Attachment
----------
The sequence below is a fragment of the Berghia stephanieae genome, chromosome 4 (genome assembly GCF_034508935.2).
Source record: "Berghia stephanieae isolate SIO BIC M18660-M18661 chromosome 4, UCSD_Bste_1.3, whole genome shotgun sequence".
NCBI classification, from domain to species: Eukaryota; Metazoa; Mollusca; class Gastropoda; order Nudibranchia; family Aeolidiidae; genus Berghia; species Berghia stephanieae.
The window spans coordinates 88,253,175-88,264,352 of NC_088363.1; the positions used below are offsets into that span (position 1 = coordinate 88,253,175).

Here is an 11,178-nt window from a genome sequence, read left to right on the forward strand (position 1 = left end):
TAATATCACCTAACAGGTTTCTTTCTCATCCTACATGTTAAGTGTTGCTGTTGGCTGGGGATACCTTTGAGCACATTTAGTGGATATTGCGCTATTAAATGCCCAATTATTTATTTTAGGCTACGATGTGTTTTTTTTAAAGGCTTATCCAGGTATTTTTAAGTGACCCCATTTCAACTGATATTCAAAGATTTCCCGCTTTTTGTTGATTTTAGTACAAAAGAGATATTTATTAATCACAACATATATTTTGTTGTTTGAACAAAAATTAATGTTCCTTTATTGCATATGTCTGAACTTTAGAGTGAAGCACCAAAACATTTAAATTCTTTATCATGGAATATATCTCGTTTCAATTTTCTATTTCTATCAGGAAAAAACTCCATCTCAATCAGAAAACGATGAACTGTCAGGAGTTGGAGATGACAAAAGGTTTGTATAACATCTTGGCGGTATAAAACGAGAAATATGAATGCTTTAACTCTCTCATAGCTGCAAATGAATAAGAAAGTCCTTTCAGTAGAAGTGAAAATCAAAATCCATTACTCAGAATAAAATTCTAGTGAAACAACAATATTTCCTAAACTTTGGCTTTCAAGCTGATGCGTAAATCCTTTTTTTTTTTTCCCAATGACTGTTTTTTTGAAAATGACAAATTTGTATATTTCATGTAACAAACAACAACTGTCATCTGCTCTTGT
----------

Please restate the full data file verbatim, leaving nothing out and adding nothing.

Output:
The sequence below is a fragment of the Berghia stephanieae genome, chromosome 4 (genome assembly GCF_034508935.2).
Source record: "Berghia stephanieae isolate SIO BIC M18660-M18661 chromosome 4, UCSD_Bste_1.3, whole genome shotgun sequence".
NCBI classification, from domain to species: Eukaryota; Metazoa; Mollusca; class Gastropoda; order Nudibranchia; family Aeolidiidae; genus Berghia; species Berghia stephanieae.
The window spans coordinates 88,253,175-88,264,352 of NC_088363.1; the positions used below are offsets into that span (position 1 = coordinate 88,253,175).

Here is an 11,178-nt window from a genome sequence, read left to right on the forward strand (position 1 = left end):
TAATATCACCTAACAGGTTTCTTTCTCATCCTACATGTTAAGTGTTGCTGTTGGCTGGGGATACCTTTGAGCACATTTAGTGGATATTGCGCTATTAAATGCCCAATTATTTATTTTAGGCTACGATGTGTTTTTTTTAAAGGCTTATCCAGGTATTTTTAAGTGACCCCATTTCAACTGATATTCAAAGATTTCCCGCTTTTTGTTGATTTTAGTACAAAAGAGATATTTATTAATCACAACATATATTTTGTTGTTTGAACAAAAATTAATGTTCCTTTATTGCATATGTCTGAACTTTAGAGTGAAGCACCAAAACATTTAAATTCTTTATCATGGAATATATCTCGTTTCAATTTTCTATTTCTATCAGGAAAAAACTCCATCTCAATCAGAAAACGATGAACTGTCAGGAGTTGGAGATGACAAAAGGTTTGTATAACATCTTGGCGGTATAAAACGAGAAATATGAATGCTTTAACTCTCTCATAGCTGCAAATGAATAAGAAAGTCCTTTCAGTAGAAGTGAAAATCAAAATCCATTACTCAGAATAAAATTCTAGTGAAACAACAATATTTCCTAAACTTTGGCTTTCAAGCTGATGCGTAAATCCTTTTTTTTTTTTCCCAATGACTGTTTTTTTGAAAATGACAAATTTGTATATTTCATGTAACAAACAACAACTGTCATCTGCTCTTGT